Our first contact with the "official" WS trail was Dusty Corners, an aid station 38 miles into the 100 mile course. From there we dropped into a meandering single track trail under a shadow of dense pine. The rain continued to fall in the dark forest when we reached Last Chance, mile 43.3 of the course and the starting point of the wicked "canyon" section. Under typical race day sun, temperatures of this section push well past 100 degrees. After Last Chance we continued into a 2.5 mile, 2’200 foot decent to Deadwood Canyon followed by the most difficult section of the race, a 1'800 foot climb to Devils Thumb.
Just like that....Tweet (white jacket) running down trail
When we came upon the small footbridge at the bottom of Deadwood Canyon, Tweet and his friends were waiting for another runner. Rob grabbed my camera and asked Tweet if he would take a photo with me. Of course as I stood there watching Rob (wearing wet gloves) attempt to take a photo of me with one of the greatest ultra runners of all time, I realized the running gods would have to be in complete alignment. And just as Rob pushed the button, and the blackberry slipped from his soggy hands, it occurred to me that this moment was deemed by the gods to be captured only in my mind, and not to be recorded in the trivial annals of my blog. Then Tweet asked if this was my first WS run, and I said it was. He pointed out the river below us was a good place to douse yourself during the race, before climbing the 1’800 foot Devils Thumb in 100+ degree heat.
Rob and I pushed on, up the relentless Devils Thumb switchbacks, talking with several others as we power walked up and into the dripping clouds. Once we crested this brutal incline and started running again I slipped on some loose mud and ended up nearly head over heals and on my butt. Unhurt, but with an orange like slime dripping from my butt cheek all the way down my leg, I wondered if others wouldn't see this as some other kind of accident. As we came into the aid station I turned to see Twietmeyer running up behind us. Observing the grime dripping from my hip, Tweet asked if had taken a spill. "Yea I took a dive", I said, to which he replied "Rookie!" I had to point out amidst the laughter from the other runners that if I could choose anyone to call me a rookie, it would be Tweet.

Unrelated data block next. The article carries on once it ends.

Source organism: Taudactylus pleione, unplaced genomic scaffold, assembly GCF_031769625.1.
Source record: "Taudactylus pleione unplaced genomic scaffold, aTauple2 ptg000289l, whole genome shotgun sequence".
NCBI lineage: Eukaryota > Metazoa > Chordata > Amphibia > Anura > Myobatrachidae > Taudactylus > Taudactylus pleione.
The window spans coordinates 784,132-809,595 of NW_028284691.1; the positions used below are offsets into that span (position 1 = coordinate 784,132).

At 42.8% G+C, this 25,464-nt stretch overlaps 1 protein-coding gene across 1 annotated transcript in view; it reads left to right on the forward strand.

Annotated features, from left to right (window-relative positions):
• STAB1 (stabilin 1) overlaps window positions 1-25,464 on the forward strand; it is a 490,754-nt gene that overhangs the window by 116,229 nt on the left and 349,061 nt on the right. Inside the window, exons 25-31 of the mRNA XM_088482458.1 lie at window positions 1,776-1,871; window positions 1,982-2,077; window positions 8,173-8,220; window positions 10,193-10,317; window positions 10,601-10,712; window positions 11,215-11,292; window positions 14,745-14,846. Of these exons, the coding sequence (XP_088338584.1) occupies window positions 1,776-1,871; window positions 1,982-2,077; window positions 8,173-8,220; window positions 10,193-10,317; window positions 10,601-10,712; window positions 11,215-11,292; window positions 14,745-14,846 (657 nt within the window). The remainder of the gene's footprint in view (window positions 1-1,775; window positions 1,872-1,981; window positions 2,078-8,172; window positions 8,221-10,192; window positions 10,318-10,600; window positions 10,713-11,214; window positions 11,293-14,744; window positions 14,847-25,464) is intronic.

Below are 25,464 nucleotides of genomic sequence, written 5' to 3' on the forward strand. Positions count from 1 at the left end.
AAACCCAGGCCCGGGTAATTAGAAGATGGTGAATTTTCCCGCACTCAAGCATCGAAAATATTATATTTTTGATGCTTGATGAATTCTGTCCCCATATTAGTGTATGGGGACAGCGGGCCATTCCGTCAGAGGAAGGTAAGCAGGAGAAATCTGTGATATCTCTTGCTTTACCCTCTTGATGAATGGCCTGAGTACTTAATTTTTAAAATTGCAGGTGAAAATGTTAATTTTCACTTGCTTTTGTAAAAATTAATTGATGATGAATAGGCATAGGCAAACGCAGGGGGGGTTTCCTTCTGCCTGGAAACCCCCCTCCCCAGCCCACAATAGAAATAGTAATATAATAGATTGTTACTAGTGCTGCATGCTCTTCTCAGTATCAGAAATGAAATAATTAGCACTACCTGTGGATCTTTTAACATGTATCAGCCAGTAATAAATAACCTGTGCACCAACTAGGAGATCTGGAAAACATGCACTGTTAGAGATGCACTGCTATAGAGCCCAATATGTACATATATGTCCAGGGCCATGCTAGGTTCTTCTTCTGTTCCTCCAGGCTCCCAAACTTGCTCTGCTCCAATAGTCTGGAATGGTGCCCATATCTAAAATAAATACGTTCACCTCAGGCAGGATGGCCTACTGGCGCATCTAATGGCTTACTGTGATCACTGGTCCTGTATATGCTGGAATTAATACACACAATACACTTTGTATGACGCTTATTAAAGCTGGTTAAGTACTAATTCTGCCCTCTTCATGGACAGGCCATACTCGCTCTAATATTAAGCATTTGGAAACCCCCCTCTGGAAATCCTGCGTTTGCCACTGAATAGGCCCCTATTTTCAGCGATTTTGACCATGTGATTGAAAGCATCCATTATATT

"Rookie" running down the trail
When we finally finished the run, we’d run down to El Dorado Creek, up to Michigan Bluff then back to Bath Road and Forest Hill. We’d covered 27.1 miles and we were soaked to the bone. After finding a pitcher of beer in Auburn, we drove back to the home of Earl Towner and his wife Jennifer Mitchell, who graciously put us up for the weekend. That night, Earl, a 10th place finisher of Western States, shared many tactics with me about how I should run the course on race day. Key among them was to start slow! Jennifer, a local poet who has written many poems about Western States and experiences in the Sierra Nevada Mountains, made us all a great home cooked meal. After some good conversation I climbed into bed by 8:30 and was fast asleep.
Sunday morning, May 25th. This next day brought better weather and more ultra encounters. We started from Forest Hill and ran along the side of the Middle Fork of the American River. The trail progressed all the way to Rucky Chucky, where runners normally cross the river and head toward Auburn. This 16 mile section of the trail is beautiful and ideal for running. It’s mostly downhill single track, with a few short uphill sections. Many runners flew down this section, which may or may not be possible on race day with 62 miles under your belt.
Running single track from Forest Hill
Once we reached Rucky Chucky many of us walked down to the river and soaked our feet. It was a nice break before the last three miles up hill we had to do to get back to the buses. On this day there was again no shortage of runners with impressive resumes. Included in the group was Jenn Shelton, (14:57:18 at Rocky Raccoon 100 miler), ultra god Jorge Pacheco, Ashley Nordell, Luis Escobar among many others. For me, this day was a very fun, yet humbling experience.
Walking down to the river
Cooling the feet
Ashley, Luis and Jenn
Overall this Western States training trip was well worth it. Not the ideal race simulation weather I was hoping for, but nonetheless vital experience for this "Rookie". I owe a special thanks to Rob McNair for introducing me to so many other runners and to Earl Towner and his wife Jennifer Mitchell for putting up with Rob and I over the weekend. Thanks guys and we will see you all again in June!
Earl, Jennifer and Me
Jorge, family and friends at the Airport
Great writing, got a real feel for what you are facing. WOW! Someday when I grow up (as a runner and all other things, haha) I hope to do Western. Rock it!
Hey Will - nice report from the training camp. The lessons you learned over the weekend will be quite valuable on race day. I ran my first 100 miler last June at WS. It is quite the experience. Best of luck to you.
I found a great deal of helpful info in this post!
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